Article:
Walking a Tightrope Between Inflation and Recession

The proponents of Keynesianism believe there is a tradeoff between inflation and unemployment.  If the economy is hot and prices are rising faster than they like, then they might have to sacrifice a little employment to cool things off.  On the other hand, if prices are depressed and unemployment is high, then they advocate for a policy of more government spending and more monetary inflation.

The 1970s basically proved Keynesianism as wrong, but that doesn’t stop them from still advocating it.  During the 1970s, there were periods of high unemployment, high interest rates, high consumer price inflation, and even recession at the same time.

Of course, the reason that Keynesians advocate Keynesianism isn’t because they have read John Maynard Keynes from generations ago.  It isn’t because they have any principles guiding them in economics or otherwise.  Keynesian economics is used as an excuse to justify the policies they want of more government spending, central bank inflation, and economic centralization.

I have said for a long time that if Keynes had never existed, then the statists would have found somebody else to latch on to in order to justify their reckless policies.  The statists can always find some shill for the government that can pose as an expert.

Aside from price inflation and unemployment, most Keynesians will also say there is a tradeoff between recession and price inflation.  After all, recessionary conditions are typically linked with higher unemployment.

To a certain extent, there can be a tradeoff between recession and inflationary policies in the short run.  Inflationary policies can cover up weak economic growth for a while.  The problem is that it is the inflationary policies that ultimately cause the recession.

Easy money and artificially low interest rates lead to a misallocation of resources.  There is typically bubble activity in certain sectors.  When the misallocations are ultimately revealed, there is a bust.  This is the recession.  Then the Fed (or any other central bank) tries to cover it up with more monetary inflation, and the whole cycle starts over again.

In the United States, the early 1980s was probably the last time that malinvestments were allowed to clear.  The Fed let rates rise and stopped inflating, despite a recession (or some would say recessions).  While the Fed did eventually start inflating again, much of the growth of the 1980s was actually real prosperity and not just artificial prosperity created by money creation.

While there can be a tradeoff between recession and inflation in the short run, the tradeoff eventually runs out of room. This is what happened in the 1970s.  Despite a weak economy, the Fed still had to slam on the monetary brakes in order to save the dollar.  If the Fed had just kept on increasing its pace of monetary inflation, there would have eventually been runaway inflation or hyperinflation.

In other words, the Fed can’t maintain its current policies forever without something major happening.  Either we will eventually get higher consumer price inflation or we will get a recession.  Of course, it is also possible to get both eventually.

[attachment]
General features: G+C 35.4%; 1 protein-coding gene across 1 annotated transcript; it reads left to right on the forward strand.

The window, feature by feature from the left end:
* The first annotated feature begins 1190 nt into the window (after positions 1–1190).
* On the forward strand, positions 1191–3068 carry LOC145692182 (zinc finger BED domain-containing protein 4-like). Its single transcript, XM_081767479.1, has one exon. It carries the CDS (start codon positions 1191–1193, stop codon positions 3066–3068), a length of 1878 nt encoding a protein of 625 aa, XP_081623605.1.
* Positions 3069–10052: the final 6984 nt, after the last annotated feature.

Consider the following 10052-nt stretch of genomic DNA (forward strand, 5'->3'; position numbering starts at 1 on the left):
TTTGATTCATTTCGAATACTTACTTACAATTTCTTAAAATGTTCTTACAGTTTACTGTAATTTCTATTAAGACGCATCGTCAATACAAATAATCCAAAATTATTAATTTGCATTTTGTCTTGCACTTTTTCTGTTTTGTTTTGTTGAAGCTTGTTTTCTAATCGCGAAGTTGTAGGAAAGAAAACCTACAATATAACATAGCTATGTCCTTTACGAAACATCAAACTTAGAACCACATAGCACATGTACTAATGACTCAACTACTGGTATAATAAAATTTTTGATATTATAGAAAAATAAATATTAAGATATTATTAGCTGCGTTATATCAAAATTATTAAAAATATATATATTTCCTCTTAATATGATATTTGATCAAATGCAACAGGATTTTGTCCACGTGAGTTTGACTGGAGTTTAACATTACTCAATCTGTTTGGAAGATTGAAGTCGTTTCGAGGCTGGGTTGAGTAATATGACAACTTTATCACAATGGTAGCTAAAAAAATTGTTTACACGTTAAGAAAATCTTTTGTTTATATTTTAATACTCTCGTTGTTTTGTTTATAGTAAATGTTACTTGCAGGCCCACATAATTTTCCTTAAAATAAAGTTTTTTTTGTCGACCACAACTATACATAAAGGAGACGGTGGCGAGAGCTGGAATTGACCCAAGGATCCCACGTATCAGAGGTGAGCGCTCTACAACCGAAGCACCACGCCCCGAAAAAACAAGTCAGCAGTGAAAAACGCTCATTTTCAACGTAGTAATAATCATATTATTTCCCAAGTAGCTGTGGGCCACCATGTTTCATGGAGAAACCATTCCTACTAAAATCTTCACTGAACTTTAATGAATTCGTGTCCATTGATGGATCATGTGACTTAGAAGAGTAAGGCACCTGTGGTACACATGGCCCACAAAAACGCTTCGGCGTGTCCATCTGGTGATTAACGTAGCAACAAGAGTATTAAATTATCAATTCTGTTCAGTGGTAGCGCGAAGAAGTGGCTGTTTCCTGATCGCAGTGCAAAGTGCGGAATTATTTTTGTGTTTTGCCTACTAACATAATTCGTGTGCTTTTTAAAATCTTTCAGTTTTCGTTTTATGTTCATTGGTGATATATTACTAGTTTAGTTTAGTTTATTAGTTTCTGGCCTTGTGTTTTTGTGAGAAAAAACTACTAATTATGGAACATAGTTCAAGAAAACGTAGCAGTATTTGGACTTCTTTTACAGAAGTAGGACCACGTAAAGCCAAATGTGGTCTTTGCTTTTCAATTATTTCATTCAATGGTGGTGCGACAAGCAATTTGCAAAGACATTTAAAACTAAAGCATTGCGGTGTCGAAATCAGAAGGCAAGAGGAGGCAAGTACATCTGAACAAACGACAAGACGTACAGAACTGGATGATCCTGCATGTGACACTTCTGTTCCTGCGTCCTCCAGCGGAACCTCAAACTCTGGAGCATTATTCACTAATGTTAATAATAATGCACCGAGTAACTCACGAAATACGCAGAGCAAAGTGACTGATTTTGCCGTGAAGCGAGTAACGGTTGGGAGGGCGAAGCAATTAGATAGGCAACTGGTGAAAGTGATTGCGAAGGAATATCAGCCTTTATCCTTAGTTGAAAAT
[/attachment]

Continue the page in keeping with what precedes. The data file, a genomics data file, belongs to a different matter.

If the Fed had kept a stable money policy after the fall of 2008, then we would not face such a choice.  But with the Fed approximately quintupling its monetary base from 2008 to 2014, there have to be malinvestments.

We have not seen significant consumer price inflation.  It has stayed around 2% per year, or even a little less at times.  But we can’t say the same for asset price inflation.  Housing is booming in many areas, and U.S. stock markets are hitting all-time nominal highs.  This is actually similar to the late 1920s, just prior to the start of the Great Depression.  Economists largely missed the mark on that one because consumer prices were tame.  But asset prices were in a bubble.

If I had to pick between higher price inflation or recession at this point, I am definitely more on the recession side.  The Fed has had a tight monetary policy since QE3 ended in October 2014.  Unless banks start lending out a lot more money, which isn’t likely given that the Fed is paying higher interest rates on reserves, then we are more likely to see price inflation slow down if anything.  The previous misallocations will be exposed.

If we are going to get significantly higher price inflation, I think it will come after the next major recession.  The Fed will start digitally printing money again, and then we may see prices (aside from just asset prices) take off.  There is no guarantee, but I see this scenario as being the most likely.

Stocks may be able to run higher still, but it isn’t going to go on forever.  In all likelihood, there is going to be some kind of a recession before the next presidential election in 3 years.  It could come quite a bit sooner than that.

The Fed has been enjoying the last several years, as it doesn’t get much blame.  The economy is humming along, even if slowly.  Meanwhile, consumer price inflation, at least as reported by the government, is relatively tame.

The Fed has to do a balancing act between inflation and recession.  The problem is, it is running out of tightrope.  The rope eventually runs out and we inevitably get one or the other.  Or in the case of the 1970s, we can even get both at the same time.

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